To assess where significant upshifts and downshifts in diversification have occurred across the hexapod tree, comparisons of sister-group species richness were made for each node across both phylogenies. Assuming that sister taxa radiated (allowing for extinction) at equal, but not necessarily constant, rates over time (Nee et al. 1994), all possible splits of N species between these two clades are equally likely (Farris 1976). The two-tailed probability of an equal or greater magnitude of split under the null model is given by 2[Nsmall/(Nsmall + Nlarge − 1)]. Care must be taken when attributing significant differences in species richness between sister clades to shifts in diversification, because seemingly significant differences at a basal node may be attributable to such occurrences towards the crown (i.e. a ‘trickle-down’ effect). The approach of Davies et al. (2004; also Hunt et al. 2007) is used to remove such effects (see the method of Davies et al. (2004) for countering the trickle-down effect in the electronic supplementary material). The adjustment of species richness in this way has proved to be statistically robust in simulation studies (Moore et al. 2004). Alternative methods for detecting diversification exist, but are not applicable to this study: for example that of Chan & Moore (2005) requires the phylogeny to be relatively complete at species level, while that of Rabosky et al. (2007) is designed to detect the position at which a single shift is most likely, rather than multiple shifts. Described species numbers for each order were taken from Grimaldi & Engel (2005) (table 1).
(a) Origin, extinction and diversity of orders
Using the fossil record alone, order richness rises rapidly during the Carboniferous and Permian peaking at 26, with extinctions at the end of the Permian and Triassic. Richness then rises through the Mesozoic and Cenozoic, peaking at present with the 33 extant orders (figure 3).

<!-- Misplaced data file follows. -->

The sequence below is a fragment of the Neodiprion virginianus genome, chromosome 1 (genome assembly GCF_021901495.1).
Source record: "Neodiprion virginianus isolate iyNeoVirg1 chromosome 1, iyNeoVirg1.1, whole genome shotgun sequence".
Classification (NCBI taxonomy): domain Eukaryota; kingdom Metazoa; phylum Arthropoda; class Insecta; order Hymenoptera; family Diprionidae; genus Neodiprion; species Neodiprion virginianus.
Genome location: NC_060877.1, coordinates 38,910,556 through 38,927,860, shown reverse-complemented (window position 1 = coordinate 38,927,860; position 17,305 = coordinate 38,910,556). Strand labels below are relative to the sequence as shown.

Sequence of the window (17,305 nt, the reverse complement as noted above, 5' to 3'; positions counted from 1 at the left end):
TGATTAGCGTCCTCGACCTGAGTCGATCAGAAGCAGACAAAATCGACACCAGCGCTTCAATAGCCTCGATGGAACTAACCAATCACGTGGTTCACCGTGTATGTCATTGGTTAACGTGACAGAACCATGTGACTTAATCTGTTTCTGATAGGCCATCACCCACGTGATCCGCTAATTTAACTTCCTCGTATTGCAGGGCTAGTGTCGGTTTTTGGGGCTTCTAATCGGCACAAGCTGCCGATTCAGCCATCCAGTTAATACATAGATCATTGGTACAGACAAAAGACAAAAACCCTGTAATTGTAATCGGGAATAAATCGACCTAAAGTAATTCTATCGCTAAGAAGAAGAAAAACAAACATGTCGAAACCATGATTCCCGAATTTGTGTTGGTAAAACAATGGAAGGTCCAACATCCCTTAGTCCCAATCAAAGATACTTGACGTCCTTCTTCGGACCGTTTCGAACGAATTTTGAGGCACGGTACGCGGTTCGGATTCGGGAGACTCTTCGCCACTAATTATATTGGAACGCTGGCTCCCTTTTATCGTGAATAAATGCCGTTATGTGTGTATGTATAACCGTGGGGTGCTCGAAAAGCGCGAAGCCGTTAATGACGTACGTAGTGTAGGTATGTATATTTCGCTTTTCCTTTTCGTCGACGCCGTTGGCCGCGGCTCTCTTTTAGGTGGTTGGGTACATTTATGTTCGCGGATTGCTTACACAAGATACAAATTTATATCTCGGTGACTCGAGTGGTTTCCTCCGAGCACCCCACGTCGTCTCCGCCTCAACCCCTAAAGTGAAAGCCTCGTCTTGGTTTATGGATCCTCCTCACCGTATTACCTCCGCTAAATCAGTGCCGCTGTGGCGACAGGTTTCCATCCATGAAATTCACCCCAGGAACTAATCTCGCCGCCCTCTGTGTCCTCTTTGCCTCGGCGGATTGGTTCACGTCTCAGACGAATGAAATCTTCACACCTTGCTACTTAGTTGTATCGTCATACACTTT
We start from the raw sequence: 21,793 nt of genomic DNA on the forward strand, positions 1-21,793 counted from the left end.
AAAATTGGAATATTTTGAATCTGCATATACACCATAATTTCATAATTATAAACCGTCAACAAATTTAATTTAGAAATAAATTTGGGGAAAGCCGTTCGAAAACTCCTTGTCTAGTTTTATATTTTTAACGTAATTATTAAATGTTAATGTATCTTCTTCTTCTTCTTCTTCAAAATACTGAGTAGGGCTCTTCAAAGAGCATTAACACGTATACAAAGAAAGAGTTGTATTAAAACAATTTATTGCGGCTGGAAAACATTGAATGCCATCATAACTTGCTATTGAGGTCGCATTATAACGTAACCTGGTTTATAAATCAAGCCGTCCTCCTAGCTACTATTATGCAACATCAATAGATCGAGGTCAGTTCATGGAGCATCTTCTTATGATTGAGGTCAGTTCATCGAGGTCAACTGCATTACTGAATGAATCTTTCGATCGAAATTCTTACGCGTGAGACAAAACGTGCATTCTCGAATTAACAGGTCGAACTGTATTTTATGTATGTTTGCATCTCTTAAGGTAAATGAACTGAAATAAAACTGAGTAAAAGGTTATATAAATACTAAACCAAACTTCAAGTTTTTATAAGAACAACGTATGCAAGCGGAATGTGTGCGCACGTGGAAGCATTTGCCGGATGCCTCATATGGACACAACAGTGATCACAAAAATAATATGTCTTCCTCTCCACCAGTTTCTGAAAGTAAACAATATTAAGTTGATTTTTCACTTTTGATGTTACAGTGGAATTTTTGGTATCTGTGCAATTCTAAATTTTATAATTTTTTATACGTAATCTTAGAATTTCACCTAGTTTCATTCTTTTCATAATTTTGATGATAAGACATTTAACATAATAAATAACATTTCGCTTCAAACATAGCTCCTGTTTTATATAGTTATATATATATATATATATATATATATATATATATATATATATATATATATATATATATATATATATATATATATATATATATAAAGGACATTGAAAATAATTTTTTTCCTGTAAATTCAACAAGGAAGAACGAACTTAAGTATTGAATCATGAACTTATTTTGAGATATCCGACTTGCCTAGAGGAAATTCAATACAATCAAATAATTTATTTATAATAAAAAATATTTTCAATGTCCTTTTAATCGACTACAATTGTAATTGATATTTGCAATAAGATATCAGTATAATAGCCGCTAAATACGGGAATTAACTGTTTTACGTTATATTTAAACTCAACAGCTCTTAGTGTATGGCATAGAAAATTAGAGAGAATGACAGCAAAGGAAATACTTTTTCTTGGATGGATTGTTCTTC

With ghost ranges implied, important differences emerge (figure 3 and table 2). The greatest difference sees the Protura branch of the tree, which lacks any fossil record, extending back to the Devonian when their sister order Collembola originate. The Embiodea, Mantophasmatodea and Phthiraptera branches have their ranges extended from the Cenozoic to the Palaeozoic, and those of Dermaptera, Hymenoptera, Phasmatodea, Siphonaptera, Titanoptera, Zoraptera and Zygentoma have their ranges extended back from the Mesozoic to Palaeozoic. When stem dates of the appearance of the first fossils for all orders are used over crown dates, the same is the case for the Lepidoptera, Isoptera and Mantodea lineages, and if Miomoptera is considered in a crownward position, the ranges of Diptera and Strepsiptera branches also extend back to the Palaeozoic. In total, 20–23 terminal branches of the order tree (depending on the use of stem/crown dates and the inferred position of Miomoptera) have their ranges pulled back beyond their appearance date of their first fossil (see lineage richness curves of lineages leading to orders under different phylogenetic hypotheses and dates in the electronic supplementary material). The largest increase in richness occurs in the Carboniferous (23–30 branches emerge, not just the 14–16 that have first fossils of this age). Richness of order branches peaks at the end of the Permian, instead of the present, at 37–44, of which 11–16 are inferred to have originated where no fossil evidence is known (figure 3 and table 2). The effect of using maximum first and last appearance dates does not alter our findings greatly. Although the end-Permian extinction appears less severe still (a net reduction of three lineages), five lineages are shown to go extinct here, but this coincides with the origination of Mecoptera and Siphonaptera (figure 3). Furthermore, using the updated tree (figure 2) does not affect the overall conclusions either, with 20 terminal lineages that would have their ranges pulled back based on sister-group relationships.